The overnight interest rate is generally the rate that banks borrow from the Federal Reserve known as the Fed Funds rate. Banks need to have adequate deposits on hand to meet their lending requirements. At the close of each day banks may borrow from each other or the Federal Reserve.
When liquidity is tight, the rate is higher. When the economy is doing well and funds are readily available the rate is lower.
Since business checking accounts were generally not eligible for interest sweep accounts were originally set up as a workaround of government regulations that provided some interest to large cash deposits.
Nowadays sweep accounts are also offered to individuals as a means of investing extra funds. Some sweep accounts keep the excess money in a money market fund until the level in the checking account is depleted. At that point, the money is swept back into the checking account. In such cases, the sweeps do not necessarily have to be overnight.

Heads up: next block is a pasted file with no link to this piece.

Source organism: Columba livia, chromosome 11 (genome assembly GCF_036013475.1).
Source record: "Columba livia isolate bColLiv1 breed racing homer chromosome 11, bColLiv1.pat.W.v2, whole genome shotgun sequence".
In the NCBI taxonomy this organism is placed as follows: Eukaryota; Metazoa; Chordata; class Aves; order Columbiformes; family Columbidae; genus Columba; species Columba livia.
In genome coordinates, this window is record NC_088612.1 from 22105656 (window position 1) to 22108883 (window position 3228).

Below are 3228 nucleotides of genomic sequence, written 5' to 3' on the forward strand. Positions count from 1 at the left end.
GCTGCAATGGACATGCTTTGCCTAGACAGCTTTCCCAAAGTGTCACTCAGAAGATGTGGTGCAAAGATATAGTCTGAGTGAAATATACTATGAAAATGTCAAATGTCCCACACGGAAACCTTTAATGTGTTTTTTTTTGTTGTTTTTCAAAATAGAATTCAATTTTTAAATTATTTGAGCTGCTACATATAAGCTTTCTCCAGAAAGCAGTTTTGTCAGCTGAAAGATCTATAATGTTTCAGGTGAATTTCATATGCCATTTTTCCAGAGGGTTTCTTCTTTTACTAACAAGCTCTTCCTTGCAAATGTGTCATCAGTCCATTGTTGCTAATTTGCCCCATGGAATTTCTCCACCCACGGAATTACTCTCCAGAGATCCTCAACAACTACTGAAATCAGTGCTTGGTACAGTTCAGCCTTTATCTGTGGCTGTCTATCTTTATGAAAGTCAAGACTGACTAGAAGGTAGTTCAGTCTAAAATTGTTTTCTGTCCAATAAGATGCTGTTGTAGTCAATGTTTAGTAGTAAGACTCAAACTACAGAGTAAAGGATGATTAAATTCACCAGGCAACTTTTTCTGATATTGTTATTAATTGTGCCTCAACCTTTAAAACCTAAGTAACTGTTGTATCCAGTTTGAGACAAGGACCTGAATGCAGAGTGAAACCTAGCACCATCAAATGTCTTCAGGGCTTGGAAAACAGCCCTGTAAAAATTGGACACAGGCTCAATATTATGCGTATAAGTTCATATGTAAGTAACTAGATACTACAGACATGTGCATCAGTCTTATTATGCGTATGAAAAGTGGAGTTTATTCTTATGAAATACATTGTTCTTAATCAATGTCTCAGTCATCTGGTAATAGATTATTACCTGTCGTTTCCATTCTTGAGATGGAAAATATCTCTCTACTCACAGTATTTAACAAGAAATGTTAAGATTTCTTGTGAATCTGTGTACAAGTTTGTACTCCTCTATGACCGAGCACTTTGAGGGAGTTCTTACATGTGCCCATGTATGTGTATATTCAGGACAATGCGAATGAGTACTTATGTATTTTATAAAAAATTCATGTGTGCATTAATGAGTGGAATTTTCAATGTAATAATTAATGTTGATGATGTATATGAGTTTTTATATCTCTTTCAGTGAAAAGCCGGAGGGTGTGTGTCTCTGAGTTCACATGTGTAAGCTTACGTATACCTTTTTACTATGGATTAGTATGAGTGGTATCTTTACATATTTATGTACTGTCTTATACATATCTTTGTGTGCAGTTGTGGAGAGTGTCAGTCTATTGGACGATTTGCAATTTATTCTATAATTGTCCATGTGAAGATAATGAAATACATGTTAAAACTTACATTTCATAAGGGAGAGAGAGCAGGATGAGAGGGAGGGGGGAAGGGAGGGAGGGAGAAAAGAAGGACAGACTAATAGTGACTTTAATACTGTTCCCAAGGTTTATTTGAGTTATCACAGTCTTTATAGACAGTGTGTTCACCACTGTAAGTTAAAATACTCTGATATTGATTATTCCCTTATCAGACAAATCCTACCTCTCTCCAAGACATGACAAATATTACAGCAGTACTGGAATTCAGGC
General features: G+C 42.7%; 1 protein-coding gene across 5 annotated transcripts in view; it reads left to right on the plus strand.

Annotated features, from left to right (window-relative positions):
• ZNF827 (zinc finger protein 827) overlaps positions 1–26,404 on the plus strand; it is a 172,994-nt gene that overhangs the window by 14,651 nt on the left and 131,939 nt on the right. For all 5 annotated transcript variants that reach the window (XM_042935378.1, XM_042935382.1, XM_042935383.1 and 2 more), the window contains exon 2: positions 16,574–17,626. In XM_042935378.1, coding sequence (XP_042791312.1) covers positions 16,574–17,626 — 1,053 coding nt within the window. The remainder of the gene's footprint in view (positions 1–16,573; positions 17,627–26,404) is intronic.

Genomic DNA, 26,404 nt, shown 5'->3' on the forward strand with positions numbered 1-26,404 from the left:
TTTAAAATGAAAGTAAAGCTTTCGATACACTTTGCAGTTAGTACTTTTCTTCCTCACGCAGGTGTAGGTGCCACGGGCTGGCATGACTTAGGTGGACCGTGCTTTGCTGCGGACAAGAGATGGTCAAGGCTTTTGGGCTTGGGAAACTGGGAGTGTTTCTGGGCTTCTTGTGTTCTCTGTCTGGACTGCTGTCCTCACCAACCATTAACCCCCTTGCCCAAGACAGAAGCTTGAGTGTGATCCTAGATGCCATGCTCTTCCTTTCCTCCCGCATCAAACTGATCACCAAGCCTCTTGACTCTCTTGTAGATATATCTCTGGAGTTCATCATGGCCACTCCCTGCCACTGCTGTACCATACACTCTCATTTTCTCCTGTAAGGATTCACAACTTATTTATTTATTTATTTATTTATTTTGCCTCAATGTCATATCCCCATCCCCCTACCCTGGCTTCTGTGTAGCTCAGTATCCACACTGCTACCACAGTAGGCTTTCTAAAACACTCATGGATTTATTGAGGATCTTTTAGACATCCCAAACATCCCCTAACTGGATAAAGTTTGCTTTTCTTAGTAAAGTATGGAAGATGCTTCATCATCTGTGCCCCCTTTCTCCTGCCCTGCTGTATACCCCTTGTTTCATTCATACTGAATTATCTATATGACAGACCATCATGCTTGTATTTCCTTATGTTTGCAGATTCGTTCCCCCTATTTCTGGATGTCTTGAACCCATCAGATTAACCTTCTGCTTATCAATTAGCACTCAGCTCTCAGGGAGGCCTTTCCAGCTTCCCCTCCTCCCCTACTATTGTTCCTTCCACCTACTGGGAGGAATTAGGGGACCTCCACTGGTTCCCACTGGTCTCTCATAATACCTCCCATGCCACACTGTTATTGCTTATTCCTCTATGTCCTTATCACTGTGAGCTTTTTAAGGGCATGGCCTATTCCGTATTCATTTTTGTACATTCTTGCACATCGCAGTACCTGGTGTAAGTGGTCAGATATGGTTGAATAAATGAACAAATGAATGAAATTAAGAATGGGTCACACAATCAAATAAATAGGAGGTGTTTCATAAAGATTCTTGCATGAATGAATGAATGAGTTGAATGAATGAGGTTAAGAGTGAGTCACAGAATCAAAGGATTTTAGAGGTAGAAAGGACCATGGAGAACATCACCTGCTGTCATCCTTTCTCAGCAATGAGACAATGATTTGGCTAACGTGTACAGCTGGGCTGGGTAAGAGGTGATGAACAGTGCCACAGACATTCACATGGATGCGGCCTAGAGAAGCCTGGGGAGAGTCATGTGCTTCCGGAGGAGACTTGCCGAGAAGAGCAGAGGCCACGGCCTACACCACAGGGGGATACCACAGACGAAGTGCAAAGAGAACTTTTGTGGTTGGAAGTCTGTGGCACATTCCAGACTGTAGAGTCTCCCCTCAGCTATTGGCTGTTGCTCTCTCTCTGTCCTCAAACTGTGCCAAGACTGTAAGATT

In addition to banks, brokerages and credit card companies also offer sweep accounts.
Funds can be swept into money market funds, CDs and any other investment option.
Banks may even sweep funds into overseas funds called Eurodollar funds. These funds are not FDIC insured as banks can lend on these funds without meeting lending reserve requirements. These funds attract the highest interest rates.
Banks can also place funds into Repurchase Sweeps also known as Repo sweeps. In this transaction, the funds are collateralized by bank bonds.
In any event, the key is – don’t let your money sleep.